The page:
We are all counting on infrastructure improvements

They present an economic opportunity, not a challenge
Industrial technology concept.

Imagine your commute tomorrow disrupted because the bridge you always cross is deemed unsafe and closed to traffic. Or getting a whopping bill from your mechanic because your car’s tires and struts are wrecked by frost heaves. Or your internet connection freezes in the middle of a video chat or when you’re about to email that big proposal. Or you miss your flight connection due to air traffic control inefficiencies. Or a sudden power blackout. Or not getting a cell signal when you need it the most.

Now imagine instead of these inconveniences happening once in a while, they happen every day.

That’s why maintaining New Hampshire’s infrastructure is important to you and to businesses. When travel and commerce are smooth, it’s easy to get the false impression that we have nothing to worry about. But the foundations of our transportation, telecommunications, and water systems are (literally) showing cracks.

Here’s the problem. When we built our guardrails, overpasses, sewer mains, airports, telephone lines, rail lines, power grid, and pump stations, we knew they’d last a long time – but not forever. The steel and concrete which connects and serves our communities are due for repair or replacement. We can’t have a 21st century economy with a 20th century infrastructure.

It’s time to see infrastructure improvement as an opportunity, not as a challenge. I serve as volunteer treasurer of the Business and Industry Association. As a partner in a leading accounting firm with clients in virtually every economic sector, I recognize the critical role of infrastructure in fostering a healthy, growing economy.

That includes adequate investment in New Hampshire’s road and bridge network. According to a report from the Census Bureau, the mean travel time to work for New Hampshire residents was about 27 minutes. You and your co-workers are covering quite a lot of road each day. Without action, those commutes will become longer, less safe, and add more to the cost of maintaining your car.

Advanced manufacturing drives New Hampshire’s economy, and the things we make here need to get there easily. Another Census Bureau report estimates the total value of shipments and receipts for services by Granite State businesses is $20.7 billion. In other words: a lot of stuff. Whether it’s transporting freshly-brewed beer from Merrimack, aircraft parts from Milford, or your UPS delivery from Londonderry, inadequate roads slow down the transportation of the goods our businesses deliver.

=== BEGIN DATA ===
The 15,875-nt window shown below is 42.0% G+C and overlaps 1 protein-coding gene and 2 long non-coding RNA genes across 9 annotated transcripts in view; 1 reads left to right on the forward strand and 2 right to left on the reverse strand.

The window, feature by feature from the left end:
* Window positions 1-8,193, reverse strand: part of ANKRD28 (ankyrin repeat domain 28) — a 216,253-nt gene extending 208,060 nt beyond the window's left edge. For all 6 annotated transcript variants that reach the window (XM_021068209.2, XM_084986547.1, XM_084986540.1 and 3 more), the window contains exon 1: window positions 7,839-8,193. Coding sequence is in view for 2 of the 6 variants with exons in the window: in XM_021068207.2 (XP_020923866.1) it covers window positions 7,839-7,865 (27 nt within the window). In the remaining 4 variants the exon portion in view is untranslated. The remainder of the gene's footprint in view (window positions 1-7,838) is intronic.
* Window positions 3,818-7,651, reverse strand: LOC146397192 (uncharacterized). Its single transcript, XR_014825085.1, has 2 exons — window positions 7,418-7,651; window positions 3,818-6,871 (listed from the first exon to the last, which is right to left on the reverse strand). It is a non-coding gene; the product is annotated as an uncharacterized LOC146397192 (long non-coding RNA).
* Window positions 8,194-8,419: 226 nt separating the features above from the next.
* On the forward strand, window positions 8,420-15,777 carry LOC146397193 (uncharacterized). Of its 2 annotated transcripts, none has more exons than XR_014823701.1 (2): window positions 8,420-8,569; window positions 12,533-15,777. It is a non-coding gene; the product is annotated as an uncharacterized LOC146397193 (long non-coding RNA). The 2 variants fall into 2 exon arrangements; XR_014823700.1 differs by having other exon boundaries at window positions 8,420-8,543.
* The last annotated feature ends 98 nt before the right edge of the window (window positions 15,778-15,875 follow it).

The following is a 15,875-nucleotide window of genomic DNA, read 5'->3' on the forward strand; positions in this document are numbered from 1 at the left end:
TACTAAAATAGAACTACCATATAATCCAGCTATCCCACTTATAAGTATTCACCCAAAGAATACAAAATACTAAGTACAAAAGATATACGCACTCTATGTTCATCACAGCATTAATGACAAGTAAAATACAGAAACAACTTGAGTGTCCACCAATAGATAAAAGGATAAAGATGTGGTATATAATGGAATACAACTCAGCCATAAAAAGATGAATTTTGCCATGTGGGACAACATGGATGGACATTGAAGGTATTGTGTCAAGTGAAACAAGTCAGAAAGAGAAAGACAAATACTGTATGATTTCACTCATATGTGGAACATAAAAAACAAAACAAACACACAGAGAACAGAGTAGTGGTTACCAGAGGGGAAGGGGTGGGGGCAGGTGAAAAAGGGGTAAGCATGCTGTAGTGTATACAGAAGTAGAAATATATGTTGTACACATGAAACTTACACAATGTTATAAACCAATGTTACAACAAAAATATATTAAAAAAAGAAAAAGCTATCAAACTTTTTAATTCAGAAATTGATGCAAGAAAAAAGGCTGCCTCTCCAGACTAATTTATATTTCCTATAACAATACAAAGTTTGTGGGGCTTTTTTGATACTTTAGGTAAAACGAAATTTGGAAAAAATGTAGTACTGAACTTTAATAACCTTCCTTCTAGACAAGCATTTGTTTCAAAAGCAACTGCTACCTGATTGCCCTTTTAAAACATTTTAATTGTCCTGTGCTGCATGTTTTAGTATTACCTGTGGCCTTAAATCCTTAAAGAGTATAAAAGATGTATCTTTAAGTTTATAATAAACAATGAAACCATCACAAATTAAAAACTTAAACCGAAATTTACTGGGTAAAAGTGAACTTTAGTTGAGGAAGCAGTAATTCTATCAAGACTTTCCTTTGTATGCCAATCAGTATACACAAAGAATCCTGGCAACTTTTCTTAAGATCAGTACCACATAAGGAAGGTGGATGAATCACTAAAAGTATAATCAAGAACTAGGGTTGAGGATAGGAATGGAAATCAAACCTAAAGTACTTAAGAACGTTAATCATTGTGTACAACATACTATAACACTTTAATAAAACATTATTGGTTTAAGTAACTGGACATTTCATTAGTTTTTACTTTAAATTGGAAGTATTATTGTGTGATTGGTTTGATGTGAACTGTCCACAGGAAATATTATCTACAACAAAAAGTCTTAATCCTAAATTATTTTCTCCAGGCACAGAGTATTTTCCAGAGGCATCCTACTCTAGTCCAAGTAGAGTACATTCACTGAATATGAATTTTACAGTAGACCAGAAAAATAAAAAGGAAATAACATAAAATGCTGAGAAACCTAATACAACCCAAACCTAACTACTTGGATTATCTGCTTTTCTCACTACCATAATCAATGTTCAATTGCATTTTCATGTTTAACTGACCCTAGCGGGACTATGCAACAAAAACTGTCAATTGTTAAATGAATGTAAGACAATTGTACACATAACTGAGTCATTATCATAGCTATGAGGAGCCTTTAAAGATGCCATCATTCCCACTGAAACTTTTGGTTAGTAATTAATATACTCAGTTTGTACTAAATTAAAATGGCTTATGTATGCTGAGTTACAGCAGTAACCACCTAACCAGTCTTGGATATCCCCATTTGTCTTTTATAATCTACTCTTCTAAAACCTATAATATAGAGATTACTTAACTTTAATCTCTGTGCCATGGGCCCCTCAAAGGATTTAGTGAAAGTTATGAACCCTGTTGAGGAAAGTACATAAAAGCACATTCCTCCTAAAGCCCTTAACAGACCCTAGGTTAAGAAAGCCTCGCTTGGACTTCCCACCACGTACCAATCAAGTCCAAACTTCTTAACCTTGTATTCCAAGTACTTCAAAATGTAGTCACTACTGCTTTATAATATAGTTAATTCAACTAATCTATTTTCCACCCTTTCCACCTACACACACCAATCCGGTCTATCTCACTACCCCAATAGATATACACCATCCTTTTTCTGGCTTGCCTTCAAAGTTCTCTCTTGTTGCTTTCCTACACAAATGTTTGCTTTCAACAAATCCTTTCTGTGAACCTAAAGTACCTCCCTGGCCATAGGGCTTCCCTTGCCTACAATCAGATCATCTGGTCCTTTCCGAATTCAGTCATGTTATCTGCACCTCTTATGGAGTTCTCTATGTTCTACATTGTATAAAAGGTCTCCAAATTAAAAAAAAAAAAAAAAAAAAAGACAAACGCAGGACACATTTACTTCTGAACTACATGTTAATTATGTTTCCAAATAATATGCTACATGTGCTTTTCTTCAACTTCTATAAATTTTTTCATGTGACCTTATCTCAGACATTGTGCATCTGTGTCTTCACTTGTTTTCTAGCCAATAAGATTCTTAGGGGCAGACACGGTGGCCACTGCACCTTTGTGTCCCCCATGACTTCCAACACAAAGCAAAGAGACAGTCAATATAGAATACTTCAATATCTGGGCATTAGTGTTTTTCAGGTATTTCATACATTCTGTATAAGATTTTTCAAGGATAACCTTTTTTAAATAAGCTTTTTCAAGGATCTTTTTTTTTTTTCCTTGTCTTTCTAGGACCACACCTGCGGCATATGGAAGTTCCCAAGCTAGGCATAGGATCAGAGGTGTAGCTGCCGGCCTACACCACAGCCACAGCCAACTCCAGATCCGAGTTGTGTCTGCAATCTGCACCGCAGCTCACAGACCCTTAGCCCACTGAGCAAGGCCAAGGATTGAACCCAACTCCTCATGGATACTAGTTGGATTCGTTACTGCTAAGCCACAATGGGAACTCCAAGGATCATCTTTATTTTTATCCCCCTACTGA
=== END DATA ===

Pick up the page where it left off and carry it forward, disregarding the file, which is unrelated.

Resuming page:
It’s for these reasons BIA opposes diverting constitutionally protected state highway fund revenue for non-highway, non-bridge-related programs. It’s also why BIA supports consideration of long-term mass transit alternatives. (Although BIA has not endorsed any particular proposal, we’ve produced numerous forums over the years to debate the pros and cons of each.)

Getting phone, cable and internet to every corner of the Granite State remains a challenge. BIA supports efforts to expand private sector telecommunications infrastructure throughout the state to improve access, quality and reliability. In 2019, there are still areas of the state where cell service is spotty and the only internet you can access is through a dial-up modem. While that puts a crimp in your ability to catch the Patriots or watch Hulu, it can be crushing to the productivity of businesses located in rural areas.

Our water infrastructure is also a concern. We have far too many pipes, pumps and dams at the end of their design life or exceeding their capacity. In many communities, businesses are the largest customer of water. A loss of water supply can be devastating to their productivity. Also required is access to the safe, reliable discharge of wastewater for the needs of business and protection of the environment. Urban environments and rural settings alike need to control storm water to prevent overflow and avoidable damage to property.

The final question is where are we going to get the money to bring our roads and bridges up to snuff? The state needs financial assistance from Washington to modernize our transportation, telecommunication and water systems. Now is the time to make the effort, because the results of kicking the can farther down the (crumbling) road will be more than just an inconvenience.

Karl Heafield is treasurer of the Business and Industry Association and principal at Baker Newman Noyes.

Categories: Government, Opinion, Real Estate & Construction